Typical Common Cause?


A few weeks ago, I commented on an interesting LinkedIn thread about independence and common cause failure. The thread was started by Dr. Sanjeev Saraf (see his blog Risk Safety Reliability).

In the original post, there was a comment that: “typically, common cause is quantified as 2-5% of the failure rate (referred as Beta)”.

In my experience with safety instrumented systems, this is a true statement. But is it correct? Meaning, “everyone” does it, but are they doing the right thing?

SINTEF Common Cause Report

I posted a link to a 2015 SINTEF report Common Cause Failure in Safety Instrumented Systems. Based on actual field data, this report gives some surprisingly high estimates for common cause Beta factors:

from: Common Cause Failures of Safety Instrumented Systems (SINTEF)

Those new suggested Beta values (column 5) may come as a surprise to those that are accustomed to just slapping 2% into their favorite SIL calculation software.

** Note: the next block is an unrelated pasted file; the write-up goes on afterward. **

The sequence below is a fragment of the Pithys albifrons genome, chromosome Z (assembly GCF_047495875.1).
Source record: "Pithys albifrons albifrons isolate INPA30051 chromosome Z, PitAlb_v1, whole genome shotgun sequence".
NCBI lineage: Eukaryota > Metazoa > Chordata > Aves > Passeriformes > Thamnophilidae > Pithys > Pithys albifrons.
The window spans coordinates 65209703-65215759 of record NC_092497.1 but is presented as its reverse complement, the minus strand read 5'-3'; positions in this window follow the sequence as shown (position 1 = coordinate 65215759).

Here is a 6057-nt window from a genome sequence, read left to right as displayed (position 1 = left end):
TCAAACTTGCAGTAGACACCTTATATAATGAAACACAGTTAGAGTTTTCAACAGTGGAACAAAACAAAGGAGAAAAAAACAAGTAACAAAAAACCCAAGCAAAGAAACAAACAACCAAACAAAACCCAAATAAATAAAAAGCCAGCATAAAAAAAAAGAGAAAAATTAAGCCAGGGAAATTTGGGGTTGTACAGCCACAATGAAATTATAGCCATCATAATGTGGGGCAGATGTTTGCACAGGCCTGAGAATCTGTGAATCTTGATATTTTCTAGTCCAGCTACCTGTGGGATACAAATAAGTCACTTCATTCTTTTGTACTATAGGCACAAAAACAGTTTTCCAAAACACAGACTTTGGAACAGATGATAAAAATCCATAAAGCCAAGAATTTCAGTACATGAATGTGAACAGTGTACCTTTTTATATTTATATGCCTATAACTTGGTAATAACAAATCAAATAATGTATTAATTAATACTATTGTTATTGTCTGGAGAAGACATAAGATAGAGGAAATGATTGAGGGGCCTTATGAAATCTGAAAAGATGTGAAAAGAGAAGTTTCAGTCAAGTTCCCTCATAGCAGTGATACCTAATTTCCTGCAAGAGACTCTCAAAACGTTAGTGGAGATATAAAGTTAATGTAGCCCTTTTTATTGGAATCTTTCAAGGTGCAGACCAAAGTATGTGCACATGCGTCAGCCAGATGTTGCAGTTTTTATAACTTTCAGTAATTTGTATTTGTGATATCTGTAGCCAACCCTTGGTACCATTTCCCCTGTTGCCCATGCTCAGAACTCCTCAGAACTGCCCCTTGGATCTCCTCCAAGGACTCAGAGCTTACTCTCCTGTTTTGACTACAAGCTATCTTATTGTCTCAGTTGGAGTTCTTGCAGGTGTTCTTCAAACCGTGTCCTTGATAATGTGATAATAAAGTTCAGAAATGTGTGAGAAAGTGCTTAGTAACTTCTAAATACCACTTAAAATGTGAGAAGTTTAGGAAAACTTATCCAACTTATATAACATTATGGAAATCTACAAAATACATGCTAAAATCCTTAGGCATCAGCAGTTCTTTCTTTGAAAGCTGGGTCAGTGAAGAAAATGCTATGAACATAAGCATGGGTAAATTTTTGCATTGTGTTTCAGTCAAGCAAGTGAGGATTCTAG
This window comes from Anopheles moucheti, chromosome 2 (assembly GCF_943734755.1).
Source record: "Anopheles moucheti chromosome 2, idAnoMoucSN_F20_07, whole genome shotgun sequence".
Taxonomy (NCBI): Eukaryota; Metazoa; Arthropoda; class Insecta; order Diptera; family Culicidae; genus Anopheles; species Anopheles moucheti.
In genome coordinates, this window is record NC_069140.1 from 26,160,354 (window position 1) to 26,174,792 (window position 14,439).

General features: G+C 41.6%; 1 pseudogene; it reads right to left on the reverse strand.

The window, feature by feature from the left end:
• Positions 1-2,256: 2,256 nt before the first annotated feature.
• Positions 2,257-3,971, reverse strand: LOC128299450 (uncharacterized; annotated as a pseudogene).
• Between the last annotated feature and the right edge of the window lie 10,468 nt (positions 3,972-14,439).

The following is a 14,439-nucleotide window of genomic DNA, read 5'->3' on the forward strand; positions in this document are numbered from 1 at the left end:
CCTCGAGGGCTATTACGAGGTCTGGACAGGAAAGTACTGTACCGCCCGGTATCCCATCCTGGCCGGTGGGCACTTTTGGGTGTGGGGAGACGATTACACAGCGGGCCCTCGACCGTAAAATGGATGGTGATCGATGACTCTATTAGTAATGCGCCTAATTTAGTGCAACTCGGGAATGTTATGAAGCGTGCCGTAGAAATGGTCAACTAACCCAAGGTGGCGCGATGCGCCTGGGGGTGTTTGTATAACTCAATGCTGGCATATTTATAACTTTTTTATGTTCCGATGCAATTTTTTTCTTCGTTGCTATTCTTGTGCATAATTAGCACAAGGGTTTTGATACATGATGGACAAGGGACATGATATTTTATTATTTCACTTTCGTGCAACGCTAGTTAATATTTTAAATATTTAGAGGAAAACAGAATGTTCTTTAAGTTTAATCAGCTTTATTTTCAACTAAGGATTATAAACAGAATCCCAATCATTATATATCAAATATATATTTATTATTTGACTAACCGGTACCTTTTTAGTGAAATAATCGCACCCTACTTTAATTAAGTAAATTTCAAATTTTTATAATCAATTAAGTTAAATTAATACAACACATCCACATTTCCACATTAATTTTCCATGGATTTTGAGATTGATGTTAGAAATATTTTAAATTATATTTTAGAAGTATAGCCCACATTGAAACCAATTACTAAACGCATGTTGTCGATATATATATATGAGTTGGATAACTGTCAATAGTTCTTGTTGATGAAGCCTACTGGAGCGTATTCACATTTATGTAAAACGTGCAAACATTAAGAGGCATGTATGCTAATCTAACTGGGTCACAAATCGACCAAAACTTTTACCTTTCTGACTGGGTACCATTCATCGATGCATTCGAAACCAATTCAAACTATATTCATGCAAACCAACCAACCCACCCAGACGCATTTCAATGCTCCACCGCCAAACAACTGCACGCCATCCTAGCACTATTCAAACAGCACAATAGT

But how surprising are these numbers, really?

Origins of Typical Practice

Before discussing other sources, where did “typical practice” come from for SIS common cause? The most widely available practical resource is the non-normative guidance in IEC 61508-6 Annex D.

Annex D proposes a set of checklists that are scored based on the different procedural and design safeguards that are built into the system. Based on the final cumulative score, a recommended Beta factor can be looked up from the final table:

from IEC 61508-6 Annex D

Interesting, Note 1 in the table even says the values in the table are “lower than would normally be used”.

I will make two observations about this approach:

(1) It is design-side only: The evaluation is done by an engineer during design phase while preparing SIL calculations. It does not reflect the “reality” of inputs from construction, operations, or maintenance of the system.

(2) It encourages a kind of circular thinking: Companies that have poor safety practices are likely to overestimate the effectiveness of their operations and maintenance, leading to a low Beta estimate, which allows for a less robust design. (this is the type of effect that I think is estimated in the exida “site safety index”)

NASA Common Cause and Beta